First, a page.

Nassau County and County Executive, Edward P. Mangano’s office has made a lot of noise about reforming the ‘broken property tax assessment system’, but are some of the new changes making things worse for local homeowners?
Mangano has admitted the Nassau property tax system is badly broken, and vowed to deliver the justice residents have only so far been able to gain through the grievance process. However, while well intentioned some may argue that some changes not only avoid core issues, but could be denying many more from the real justice they are owed, and for longer.
According to Nassau County’s own website the average local business and home owner has been overcharged 10%. This has reportedly led to putting tax payers under a $1.6 billion burden of debt.
The office says reforms include attempting to check for accuracy before bills are sent out instead of after, but this doesn’t in itself fix the underlying problems or faulty assessments.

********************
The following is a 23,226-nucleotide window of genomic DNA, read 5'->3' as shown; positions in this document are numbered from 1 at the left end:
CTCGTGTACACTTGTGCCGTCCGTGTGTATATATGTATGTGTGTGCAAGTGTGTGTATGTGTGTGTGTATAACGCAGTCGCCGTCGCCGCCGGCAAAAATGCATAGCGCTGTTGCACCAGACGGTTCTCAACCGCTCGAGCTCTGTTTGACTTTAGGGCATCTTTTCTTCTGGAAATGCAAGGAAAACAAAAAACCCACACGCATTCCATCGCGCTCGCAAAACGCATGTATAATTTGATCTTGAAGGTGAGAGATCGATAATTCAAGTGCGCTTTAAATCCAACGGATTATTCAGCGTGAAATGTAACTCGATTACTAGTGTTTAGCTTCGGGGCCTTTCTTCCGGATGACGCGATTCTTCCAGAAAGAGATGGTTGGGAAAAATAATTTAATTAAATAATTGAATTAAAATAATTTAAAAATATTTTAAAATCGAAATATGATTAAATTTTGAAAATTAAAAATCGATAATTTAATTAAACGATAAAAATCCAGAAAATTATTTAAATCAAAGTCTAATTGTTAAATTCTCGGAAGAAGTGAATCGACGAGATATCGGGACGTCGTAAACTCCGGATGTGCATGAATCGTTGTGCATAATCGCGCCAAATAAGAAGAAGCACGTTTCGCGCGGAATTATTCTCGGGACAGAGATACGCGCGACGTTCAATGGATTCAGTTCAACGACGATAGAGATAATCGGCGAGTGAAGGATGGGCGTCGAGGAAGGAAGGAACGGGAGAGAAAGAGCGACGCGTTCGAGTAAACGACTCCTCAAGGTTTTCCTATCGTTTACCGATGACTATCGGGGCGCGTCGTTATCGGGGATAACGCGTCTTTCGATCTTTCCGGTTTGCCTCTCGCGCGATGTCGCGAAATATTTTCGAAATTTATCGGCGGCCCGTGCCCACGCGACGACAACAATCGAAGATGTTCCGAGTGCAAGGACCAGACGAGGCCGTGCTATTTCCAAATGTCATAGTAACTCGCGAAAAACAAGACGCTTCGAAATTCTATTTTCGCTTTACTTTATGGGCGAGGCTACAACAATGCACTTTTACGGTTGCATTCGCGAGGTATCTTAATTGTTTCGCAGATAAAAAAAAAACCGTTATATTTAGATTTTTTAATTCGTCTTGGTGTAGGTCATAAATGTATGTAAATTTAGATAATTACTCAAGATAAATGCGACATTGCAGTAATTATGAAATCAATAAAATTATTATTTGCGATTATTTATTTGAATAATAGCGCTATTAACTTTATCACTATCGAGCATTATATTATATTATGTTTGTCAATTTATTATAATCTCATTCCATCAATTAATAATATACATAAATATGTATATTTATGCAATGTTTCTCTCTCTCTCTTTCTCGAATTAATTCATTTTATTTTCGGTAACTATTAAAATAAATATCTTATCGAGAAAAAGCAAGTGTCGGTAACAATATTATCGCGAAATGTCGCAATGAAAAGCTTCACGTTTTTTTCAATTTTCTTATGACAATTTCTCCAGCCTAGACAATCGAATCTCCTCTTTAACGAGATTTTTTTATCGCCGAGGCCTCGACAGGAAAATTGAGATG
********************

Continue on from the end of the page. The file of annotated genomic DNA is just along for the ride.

One of the most controversial reforms is cracking down on appeals. This process reportedly costs the county over $250 million in waste each year. Much of this is probably administrative, and far from the fault of residents, when they are admittedly being overcharged.
Moving to 4 year assessments versus annual also raises big questions. There is a chance this is probably not in the best interest of those whose values have dropped, are dropping, are being impacted by storms or other changes. It could give the county a 4 year free ride of higher taxes before lowering them.
Ultimately this still leaves Long Island homeowners with the urgent need to get third party help in fixing their property taxes each year.